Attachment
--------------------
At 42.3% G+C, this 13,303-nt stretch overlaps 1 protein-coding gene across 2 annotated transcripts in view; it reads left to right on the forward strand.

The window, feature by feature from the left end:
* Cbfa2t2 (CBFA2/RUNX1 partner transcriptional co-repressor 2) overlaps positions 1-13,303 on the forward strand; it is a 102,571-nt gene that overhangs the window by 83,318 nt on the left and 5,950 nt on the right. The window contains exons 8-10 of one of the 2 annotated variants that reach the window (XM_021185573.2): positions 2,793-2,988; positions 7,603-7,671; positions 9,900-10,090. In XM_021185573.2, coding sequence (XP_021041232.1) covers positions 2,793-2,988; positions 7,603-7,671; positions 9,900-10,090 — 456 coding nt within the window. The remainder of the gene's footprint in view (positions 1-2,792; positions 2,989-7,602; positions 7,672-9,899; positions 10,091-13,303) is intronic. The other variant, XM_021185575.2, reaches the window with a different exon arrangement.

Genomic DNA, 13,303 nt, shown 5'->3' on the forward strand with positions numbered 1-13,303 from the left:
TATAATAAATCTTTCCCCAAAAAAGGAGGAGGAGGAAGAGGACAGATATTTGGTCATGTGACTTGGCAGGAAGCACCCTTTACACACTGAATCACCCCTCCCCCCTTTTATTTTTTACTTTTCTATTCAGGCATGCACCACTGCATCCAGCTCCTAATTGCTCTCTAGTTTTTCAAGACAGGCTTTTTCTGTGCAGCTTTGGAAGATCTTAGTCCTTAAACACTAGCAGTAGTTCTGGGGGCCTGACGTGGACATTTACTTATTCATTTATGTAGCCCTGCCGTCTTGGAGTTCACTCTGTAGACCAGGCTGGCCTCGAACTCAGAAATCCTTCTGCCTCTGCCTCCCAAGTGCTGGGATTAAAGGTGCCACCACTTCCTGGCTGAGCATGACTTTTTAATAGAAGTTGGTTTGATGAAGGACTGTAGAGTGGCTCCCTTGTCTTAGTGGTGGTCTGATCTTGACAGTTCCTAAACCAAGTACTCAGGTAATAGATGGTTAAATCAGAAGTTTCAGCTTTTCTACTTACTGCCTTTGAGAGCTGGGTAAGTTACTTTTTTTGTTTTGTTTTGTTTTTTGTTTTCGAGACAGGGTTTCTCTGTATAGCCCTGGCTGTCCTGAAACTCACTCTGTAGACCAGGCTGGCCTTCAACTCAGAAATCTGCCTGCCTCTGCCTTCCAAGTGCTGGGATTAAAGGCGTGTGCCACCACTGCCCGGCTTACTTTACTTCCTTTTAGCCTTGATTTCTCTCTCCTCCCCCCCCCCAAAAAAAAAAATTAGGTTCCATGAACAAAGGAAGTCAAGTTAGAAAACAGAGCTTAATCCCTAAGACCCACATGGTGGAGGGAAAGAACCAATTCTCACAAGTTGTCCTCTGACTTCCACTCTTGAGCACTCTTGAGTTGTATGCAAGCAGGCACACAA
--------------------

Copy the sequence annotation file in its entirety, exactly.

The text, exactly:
At 42.3% G+C, this 13,303-nt stretch overlaps 1 protein-coding gene across 2 annotated transcripts in view; it reads left to right on the forward strand.

The window, feature by feature from the left end:
* Cbfa2t2 (CBFA2/RUNX1 partner transcriptional co-repressor 2) overlaps positions 1-13,303 on the forward strand; it is a 102,571-nt gene that overhangs the window by 83,318 nt on the left and 5,950 nt on the right. The window contains exons 8-10 of one of the 2 annotated variants that reach the window (XM_021185573.2): positions 2,793-2,988; positions 7,603-7,671; positions 9,900-10,090. In XM_021185573.2, coding sequence (XP_021041232.1) covers positions 2,793-2,988; positions 7,603-7,671; positions 9,900-10,090 — 456 coding nt within the window. The remainder of the gene's footprint in view (positions 1-2,792; positions 2,989-7,602; positions 7,672-9,899; positions 10,091-13,303) is intronic. The other variant, XM_021185575.2, reaches the window with a different exon arrangement.

Genomic DNA, 13,303 nt, shown 5'->3' on the forward strand with positions numbered 1-13,303 from the left:
TATAATAAATCTTTCCCCAAAAAAGGAGGAGGAGGAAGAGGACAGATATTTGGTCATGTGACTTGGCAGGAAGCACCCTTTACACACTGAATCACCCCTCCCCCCTTTTATTTTTTACTTTTCTATTCAGGCATGCACCACTGCATCCAGCTCCTAATTGCTCTCTAGTTTTTCAAGACAGGCTTTTTCTGTGCAGCTTTGGAAGATCTTAGTCCTTAAACACTAGCAGTAGTTCTGGGGGCCTGACGTGGACATTTACTTATTCATTTATGTAGCCCTGCCGTCTTGGAGTTCACTCTGTAGACCAGGCTGGCCTCGAACTCAGAAATCCTTCTGCCTCTGCCTCCCAAGTGCTGGGATTAAAGGTGCCACCACTTCCTGGCTGAGCATGACTTTTTAATAGAAGTTGGTTTGATGAAGGACTGTAGAGTGGCTCCCTTGTCTTAGTGGTGGTCTGATCTTGACAGTTCCTAAACCAAGTACTCAGGTAATAGATGGTTAAATCAGAAGTTTCAGCTTTTCTACTTACTGCCTTTGAGAGCTGGGTAAGTTACTTTTTTTGTTTTGTTTTGTTTTTTGTTTTCGAGACAGGGTTTCTCTGTATAGCCCTGGCTGTCCTGAAACTCACTCTGTAGACCAGGCTGGCCTTCAACTCAGAAATCTGCCTGCCTCTGCCTTCCAAGTGCTGGGATTAAAGGCGTGTGCCACCACTGCCCGGCTTACTTTACTTCCTTTTAGCCTTGATTTCTCTCTCCTCCCCCCCCCCAAAAAAAAAAATTAGGTTCCATGAACAAAGGAAGTCAAGTTAGAAAACAGAGCTTAATCCCTAAGACCCACATGGTGGAGGGAAAGAACCAATTCTCACAAGTTGTCCTCTGACTTCCACTCTTGAGCACTCTTGAGTTGTATGCAAGCAGGCACACAA